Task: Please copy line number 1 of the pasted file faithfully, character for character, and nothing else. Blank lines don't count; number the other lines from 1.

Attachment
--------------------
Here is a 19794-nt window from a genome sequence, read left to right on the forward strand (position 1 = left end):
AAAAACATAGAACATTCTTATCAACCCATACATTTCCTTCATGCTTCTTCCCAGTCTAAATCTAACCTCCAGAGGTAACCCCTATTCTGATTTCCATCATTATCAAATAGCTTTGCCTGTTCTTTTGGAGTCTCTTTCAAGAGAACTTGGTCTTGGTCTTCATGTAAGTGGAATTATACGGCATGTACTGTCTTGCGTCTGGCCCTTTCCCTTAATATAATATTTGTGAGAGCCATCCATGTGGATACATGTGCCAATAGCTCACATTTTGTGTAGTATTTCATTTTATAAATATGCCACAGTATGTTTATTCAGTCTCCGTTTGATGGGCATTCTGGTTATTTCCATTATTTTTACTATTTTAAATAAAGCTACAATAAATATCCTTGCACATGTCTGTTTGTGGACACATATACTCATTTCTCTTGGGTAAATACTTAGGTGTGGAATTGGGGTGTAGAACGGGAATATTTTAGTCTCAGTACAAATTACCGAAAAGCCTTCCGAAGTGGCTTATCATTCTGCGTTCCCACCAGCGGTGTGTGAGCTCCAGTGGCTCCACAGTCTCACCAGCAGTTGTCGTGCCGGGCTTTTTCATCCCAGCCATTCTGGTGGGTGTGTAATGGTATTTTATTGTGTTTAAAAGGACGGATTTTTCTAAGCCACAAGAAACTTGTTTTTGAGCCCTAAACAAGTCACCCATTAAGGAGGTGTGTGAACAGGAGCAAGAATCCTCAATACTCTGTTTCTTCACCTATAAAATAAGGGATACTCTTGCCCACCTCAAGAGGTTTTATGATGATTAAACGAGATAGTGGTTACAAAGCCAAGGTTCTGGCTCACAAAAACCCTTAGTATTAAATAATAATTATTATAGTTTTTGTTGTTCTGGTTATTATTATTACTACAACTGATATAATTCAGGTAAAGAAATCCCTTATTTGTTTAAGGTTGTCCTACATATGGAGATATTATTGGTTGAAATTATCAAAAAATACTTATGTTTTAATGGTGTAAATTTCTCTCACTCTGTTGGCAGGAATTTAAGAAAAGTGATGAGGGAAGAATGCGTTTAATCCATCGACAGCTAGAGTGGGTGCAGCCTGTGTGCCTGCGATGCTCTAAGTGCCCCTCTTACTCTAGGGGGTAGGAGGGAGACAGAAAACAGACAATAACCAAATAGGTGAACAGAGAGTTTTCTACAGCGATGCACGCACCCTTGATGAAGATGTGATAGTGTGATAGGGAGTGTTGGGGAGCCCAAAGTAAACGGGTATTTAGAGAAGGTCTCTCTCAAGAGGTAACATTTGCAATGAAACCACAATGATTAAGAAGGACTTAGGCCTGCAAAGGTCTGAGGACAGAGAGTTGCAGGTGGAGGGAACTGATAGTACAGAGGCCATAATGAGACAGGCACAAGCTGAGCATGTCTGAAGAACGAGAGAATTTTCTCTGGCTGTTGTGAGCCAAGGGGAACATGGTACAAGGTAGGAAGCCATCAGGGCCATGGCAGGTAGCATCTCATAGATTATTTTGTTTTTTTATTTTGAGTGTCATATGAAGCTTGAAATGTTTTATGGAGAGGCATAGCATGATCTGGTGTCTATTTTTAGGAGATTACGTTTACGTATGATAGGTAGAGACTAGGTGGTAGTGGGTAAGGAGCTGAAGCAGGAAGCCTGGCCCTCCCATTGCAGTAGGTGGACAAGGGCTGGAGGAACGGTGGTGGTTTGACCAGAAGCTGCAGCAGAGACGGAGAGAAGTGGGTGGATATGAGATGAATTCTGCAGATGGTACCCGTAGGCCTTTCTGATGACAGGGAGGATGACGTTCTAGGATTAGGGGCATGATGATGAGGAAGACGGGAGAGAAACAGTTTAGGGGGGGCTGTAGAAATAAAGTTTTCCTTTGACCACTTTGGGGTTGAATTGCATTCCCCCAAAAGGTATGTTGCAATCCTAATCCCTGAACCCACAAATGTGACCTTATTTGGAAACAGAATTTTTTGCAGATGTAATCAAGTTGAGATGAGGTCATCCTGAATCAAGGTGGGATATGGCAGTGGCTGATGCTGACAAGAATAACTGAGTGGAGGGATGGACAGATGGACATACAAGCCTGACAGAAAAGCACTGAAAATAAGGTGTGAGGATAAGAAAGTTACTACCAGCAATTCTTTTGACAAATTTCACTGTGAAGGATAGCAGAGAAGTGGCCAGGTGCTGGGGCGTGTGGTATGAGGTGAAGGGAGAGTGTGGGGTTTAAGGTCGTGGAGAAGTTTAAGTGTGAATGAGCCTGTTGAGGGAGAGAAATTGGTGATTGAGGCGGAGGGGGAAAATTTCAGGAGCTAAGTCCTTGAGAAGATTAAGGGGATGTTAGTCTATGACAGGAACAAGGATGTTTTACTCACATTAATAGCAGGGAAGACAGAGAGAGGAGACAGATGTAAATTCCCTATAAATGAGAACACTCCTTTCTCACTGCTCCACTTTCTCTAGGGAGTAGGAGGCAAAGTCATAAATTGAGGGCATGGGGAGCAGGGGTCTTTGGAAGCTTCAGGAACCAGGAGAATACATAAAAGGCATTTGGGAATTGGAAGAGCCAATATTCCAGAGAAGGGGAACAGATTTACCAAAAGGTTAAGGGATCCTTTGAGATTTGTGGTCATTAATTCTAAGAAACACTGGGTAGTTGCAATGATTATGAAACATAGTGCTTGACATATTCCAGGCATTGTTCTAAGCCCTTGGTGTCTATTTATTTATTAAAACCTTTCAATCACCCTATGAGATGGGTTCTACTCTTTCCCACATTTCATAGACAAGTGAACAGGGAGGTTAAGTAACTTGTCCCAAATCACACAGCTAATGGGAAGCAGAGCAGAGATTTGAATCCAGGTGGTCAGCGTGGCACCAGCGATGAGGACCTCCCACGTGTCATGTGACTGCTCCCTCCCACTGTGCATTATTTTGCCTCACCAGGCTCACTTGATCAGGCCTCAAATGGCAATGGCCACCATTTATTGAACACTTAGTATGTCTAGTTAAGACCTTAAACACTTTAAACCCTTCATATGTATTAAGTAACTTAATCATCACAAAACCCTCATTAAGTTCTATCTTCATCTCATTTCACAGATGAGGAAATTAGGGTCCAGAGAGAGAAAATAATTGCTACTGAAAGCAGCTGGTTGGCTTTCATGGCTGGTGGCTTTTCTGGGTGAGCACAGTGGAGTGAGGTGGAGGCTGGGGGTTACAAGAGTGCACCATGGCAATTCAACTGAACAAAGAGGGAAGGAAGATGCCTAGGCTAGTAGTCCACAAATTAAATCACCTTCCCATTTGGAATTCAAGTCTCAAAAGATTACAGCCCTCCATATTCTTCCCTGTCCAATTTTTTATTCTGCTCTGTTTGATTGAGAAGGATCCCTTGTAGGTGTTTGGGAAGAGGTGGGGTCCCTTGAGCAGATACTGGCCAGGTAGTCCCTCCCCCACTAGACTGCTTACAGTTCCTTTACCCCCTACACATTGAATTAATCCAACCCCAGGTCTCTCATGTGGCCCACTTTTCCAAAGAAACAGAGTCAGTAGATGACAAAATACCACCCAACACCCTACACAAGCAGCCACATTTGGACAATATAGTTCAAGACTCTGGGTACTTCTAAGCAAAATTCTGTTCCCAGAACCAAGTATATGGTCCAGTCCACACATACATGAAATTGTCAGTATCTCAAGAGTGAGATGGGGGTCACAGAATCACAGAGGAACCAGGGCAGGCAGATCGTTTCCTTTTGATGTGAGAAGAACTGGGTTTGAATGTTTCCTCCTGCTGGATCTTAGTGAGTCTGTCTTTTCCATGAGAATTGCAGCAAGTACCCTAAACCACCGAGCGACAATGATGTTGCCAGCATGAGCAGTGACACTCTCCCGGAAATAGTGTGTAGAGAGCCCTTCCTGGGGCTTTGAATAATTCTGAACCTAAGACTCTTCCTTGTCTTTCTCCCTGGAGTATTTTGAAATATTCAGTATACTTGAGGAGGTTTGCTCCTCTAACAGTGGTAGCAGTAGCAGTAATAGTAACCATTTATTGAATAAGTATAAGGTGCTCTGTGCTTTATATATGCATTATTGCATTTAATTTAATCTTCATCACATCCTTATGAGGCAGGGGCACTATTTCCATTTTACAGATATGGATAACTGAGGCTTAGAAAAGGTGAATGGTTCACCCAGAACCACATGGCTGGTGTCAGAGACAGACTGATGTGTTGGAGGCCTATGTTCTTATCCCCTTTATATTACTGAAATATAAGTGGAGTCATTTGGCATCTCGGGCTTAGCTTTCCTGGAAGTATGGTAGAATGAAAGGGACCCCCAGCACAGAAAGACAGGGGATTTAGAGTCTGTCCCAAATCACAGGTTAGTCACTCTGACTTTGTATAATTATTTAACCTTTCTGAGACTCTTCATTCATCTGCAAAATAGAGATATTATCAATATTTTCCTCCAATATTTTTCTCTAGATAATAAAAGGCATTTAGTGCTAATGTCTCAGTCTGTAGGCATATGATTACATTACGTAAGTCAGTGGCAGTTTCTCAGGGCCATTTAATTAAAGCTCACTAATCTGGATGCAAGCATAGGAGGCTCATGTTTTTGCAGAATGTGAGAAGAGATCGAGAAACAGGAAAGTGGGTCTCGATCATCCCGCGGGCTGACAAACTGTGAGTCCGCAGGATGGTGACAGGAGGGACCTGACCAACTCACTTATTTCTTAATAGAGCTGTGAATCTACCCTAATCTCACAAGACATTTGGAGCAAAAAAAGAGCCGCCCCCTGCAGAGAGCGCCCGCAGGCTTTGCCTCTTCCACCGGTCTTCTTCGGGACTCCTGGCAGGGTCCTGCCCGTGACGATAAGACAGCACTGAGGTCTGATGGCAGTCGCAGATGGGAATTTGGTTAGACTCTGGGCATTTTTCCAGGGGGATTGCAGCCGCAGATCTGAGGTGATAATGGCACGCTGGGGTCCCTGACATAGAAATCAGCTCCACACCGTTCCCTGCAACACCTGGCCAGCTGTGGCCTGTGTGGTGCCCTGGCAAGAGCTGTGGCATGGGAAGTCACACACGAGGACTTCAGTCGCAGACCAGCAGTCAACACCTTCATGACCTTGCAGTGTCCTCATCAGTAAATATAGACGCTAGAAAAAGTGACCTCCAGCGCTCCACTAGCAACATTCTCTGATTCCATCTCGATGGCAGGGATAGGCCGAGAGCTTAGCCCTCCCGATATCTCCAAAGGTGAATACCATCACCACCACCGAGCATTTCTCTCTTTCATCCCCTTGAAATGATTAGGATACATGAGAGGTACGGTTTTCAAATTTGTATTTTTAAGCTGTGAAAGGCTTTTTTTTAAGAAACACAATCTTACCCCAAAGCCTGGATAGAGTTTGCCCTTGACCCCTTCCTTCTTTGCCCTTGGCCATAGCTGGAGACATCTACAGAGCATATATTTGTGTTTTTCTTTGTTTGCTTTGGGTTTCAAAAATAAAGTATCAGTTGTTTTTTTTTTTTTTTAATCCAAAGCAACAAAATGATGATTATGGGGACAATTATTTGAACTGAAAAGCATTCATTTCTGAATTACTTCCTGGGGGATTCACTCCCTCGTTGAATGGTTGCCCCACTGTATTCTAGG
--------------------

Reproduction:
Here is a 19794-nt window from a genome sequence, read left to right on the forward strand (position 1 = left end):